Granules of biomaterial material are then packed into the space where the sinus was.  The amount of material used will vary, but usually several millimetres of height is added above the jaw.

Once the material is in place, the wound is closed with stitches. The implants will be placed four to six months later. This allows time for the grafted material to mesh with your bone. If there is sufficient bone present to facilitate stability of the implants, the implants can be placed simultaneous to sinus grafting, reducing the need for multiple surgeries.

Post operation

Following the procedure, you may have some swelling in the area. You may experience bleeding from your mouth or nose.  It is extremely important that you do not blow your nose or sneeze forcefully for a period of 2 weeks. Either one could cause the biomaterial to move, and loosen the stitches.

You will be given pain medicine, an antibiotic and an antimicrobial mouthwash to help prevent infection. Most patients have only a little discomfort after a sinus graft procedure.

You will see the dentist after 7 to 10 days. They will evaluate the surgical site and remove stitches. You might be asked to return a few more times to make sure the area is healing properly.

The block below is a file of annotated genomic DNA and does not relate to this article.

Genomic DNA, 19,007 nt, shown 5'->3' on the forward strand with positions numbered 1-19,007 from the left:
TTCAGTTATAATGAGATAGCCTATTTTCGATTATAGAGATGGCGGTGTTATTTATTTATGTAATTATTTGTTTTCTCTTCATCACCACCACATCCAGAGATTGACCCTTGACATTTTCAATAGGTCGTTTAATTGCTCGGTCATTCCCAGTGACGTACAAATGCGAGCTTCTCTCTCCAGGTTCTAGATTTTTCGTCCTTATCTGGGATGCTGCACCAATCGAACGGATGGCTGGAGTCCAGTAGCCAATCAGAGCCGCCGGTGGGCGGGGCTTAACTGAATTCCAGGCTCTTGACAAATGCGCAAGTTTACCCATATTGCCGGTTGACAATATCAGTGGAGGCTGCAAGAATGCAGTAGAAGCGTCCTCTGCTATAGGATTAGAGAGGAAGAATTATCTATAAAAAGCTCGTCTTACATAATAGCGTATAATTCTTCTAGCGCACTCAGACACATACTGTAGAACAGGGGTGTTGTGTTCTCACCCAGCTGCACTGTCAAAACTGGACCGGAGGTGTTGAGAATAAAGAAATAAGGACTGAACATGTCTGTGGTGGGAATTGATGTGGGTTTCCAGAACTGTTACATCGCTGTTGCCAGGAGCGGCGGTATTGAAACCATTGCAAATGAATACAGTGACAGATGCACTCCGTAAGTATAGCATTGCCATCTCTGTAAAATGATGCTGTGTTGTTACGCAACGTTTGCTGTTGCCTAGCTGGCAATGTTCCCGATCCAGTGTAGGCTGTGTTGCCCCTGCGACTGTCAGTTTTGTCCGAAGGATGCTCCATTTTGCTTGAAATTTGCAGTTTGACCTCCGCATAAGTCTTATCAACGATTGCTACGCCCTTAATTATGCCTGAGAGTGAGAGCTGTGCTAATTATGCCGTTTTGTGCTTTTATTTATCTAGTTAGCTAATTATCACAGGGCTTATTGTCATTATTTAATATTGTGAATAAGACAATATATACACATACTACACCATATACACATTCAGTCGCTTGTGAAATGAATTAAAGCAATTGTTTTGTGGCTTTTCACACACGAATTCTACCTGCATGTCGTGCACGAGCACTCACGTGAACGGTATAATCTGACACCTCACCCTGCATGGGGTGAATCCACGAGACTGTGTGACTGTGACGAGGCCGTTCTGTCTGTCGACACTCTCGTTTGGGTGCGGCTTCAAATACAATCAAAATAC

After a sinus graft, you'll need to wait several months for the material to be replaced by bone and integrate with your jaw. Depending on the grafting material used, implants may be placed in four to nine months.

Using PRGF to help the new bone harden faster

Proteins called ‘plasma rich growth factors’ help the new bone harden faster. Platelet rich plasma, which contains the growth factors, is taken from your blood before surgery and mixed with the graft that is placed into your sinus. PRGF is a state-of-the-art and natural way of speeding up your body's ability to heal.

Surgery risks

The main risk is that the sinus lining could be punctured or torn. If the lining is torn during the procedure, the dental surgeon will either stitch the sinus tear or place a patch over it. If the repair is not successful, the dental surgeon may stop the procedure and allow the perforation time to heal.

The dentist can redo the sinus graft once the lining has healed. This usually takes a few weeks. A healed sinus lining tends to be thicker and stronger which means a second attempt at a sinus lift is likely to be successful. However, other factors also affect success.

Infection is a risk of any surgical procedure. However this rarely occurs after sinus grafts.

On rare occasions the existing bone does not integrate with the biomaterial material, and the grafted area does not develop a blood supply. If this happens, any implants placed in this area will fail because there is no live bone for them to attach to. If this happens you may opt to have the sinus graft procedure repeated.

For more information on dental implants, why not visit our dedicated site for our Life-Changing Dentistry practice.